Help on How to Apply for Insolvency in South Africa

If you want to know how to apply for insolvency in South Africa, first read through our sequestration or liquidation pages and then make use of our legal expertise in helping you to apply for insolvency. Sequestration applies if you are a natural person and liquidation if it is a business entity, such as a close corporation, private company, or public company. Below is the process for applying for insolvency, assuming you want to apply for voluntary sequestration in South Africa

How it Works

The lawyer helps you determine whether you qualify for sequestration or not. To qualify, you must have immovable property or at least enough assets to be surrendered for sale of which the benefits of sale will be enough to ensure the minimum required benefit for the creditors. You must have enough funds to pay for the sequestration process and must have an income to pay the remainder of the debt, which is normally around 20%.

The application process entails the placement of an advert regarding your intention to sequestrate in the Government Gazette and a relevant local newspaper to notify creditors. Once the ad is placed, further legal action against you is prohibited. You sign an ability statement in front of a Commissioner of Oaths. The lawyer then submits the affidavit to the local magistrate or to the Master of the Court. SARS is notified about the surrendering of the estate. Once done, all the creditors receive a registered letter regarding the voluntary surrendering of your insolvent estate. The court date is set and the creditors have an opportunity to object. An advocate will represent you in court.

The court rules on the application and, if granted, appoints a curator who handles the financial affairs, like distribution of the benefits on your behalf. Keep in mind that you must at minimum pay 20 cents out of the rand to the creditors. One advantage of applying for insolvency in South Africa is that the debt owed to creditors cannot accrue more interest. If you make a normal debt repayment arrangement with the creditors, you must still pay accrued interest, which could keep you in debt for years.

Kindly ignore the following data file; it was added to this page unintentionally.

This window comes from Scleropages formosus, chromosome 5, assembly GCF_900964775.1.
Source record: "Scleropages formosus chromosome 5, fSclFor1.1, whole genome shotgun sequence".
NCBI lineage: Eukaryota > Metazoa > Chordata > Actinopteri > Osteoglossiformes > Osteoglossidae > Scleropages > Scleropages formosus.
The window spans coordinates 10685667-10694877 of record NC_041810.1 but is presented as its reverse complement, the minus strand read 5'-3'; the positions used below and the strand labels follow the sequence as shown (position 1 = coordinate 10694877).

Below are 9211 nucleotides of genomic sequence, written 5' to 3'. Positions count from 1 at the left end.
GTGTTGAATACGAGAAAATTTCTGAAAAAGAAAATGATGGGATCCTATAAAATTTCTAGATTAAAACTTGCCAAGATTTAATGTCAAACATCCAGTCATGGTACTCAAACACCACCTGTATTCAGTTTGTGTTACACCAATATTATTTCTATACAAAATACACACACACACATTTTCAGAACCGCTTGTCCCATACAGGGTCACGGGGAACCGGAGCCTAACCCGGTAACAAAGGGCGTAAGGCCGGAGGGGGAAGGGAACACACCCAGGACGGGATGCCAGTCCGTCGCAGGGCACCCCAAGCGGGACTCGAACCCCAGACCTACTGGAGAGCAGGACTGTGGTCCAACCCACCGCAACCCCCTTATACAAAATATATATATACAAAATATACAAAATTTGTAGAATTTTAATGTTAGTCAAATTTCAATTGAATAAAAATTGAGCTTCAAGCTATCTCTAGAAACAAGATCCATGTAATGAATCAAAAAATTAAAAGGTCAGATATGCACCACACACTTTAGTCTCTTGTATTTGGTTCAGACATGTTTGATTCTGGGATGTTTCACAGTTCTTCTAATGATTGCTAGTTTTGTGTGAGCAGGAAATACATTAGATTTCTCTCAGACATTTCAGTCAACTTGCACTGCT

As part of the process, you will get a document that lists your assets, including household items. The valuer determines the value of items at a market-related price and an auction is held for sale of the assets and household items. The curator distributes the benefits to the creditors and you pay the balance. This can be paid over a period of 18 to 24 months if so negotiated. You will remain insolvent for a period of two to five years, depending on the circumstances of your financial situation. You can in specific instances apply for rehabilitation after a period of 18 months, but in most instances, expect it to take longer.

You cannot, before rehabilitation, enter into credit arrangements. However, if your vehicle instalments have been paid up to date, it is possible to negotiate for you to keep paying the vehicle instalments and thus to have use of it. The lawyers can also negotiate to have your furniture or vehicle bought from the insolvent estate at a reduced value. That being said, various factors must be considered, best discussed with our attorneys.

Your first step is to determine whether you qualify for sequestration. Let our attorneys assist you with information and legal guidance regarding how to apply for insolvency in South Africa.

Disclaimer: The article is for informative purposes only. It does not serve as legal advice nor is it intended as such. Please speak to our attorneys before relying solely on the information herein to make any decisions.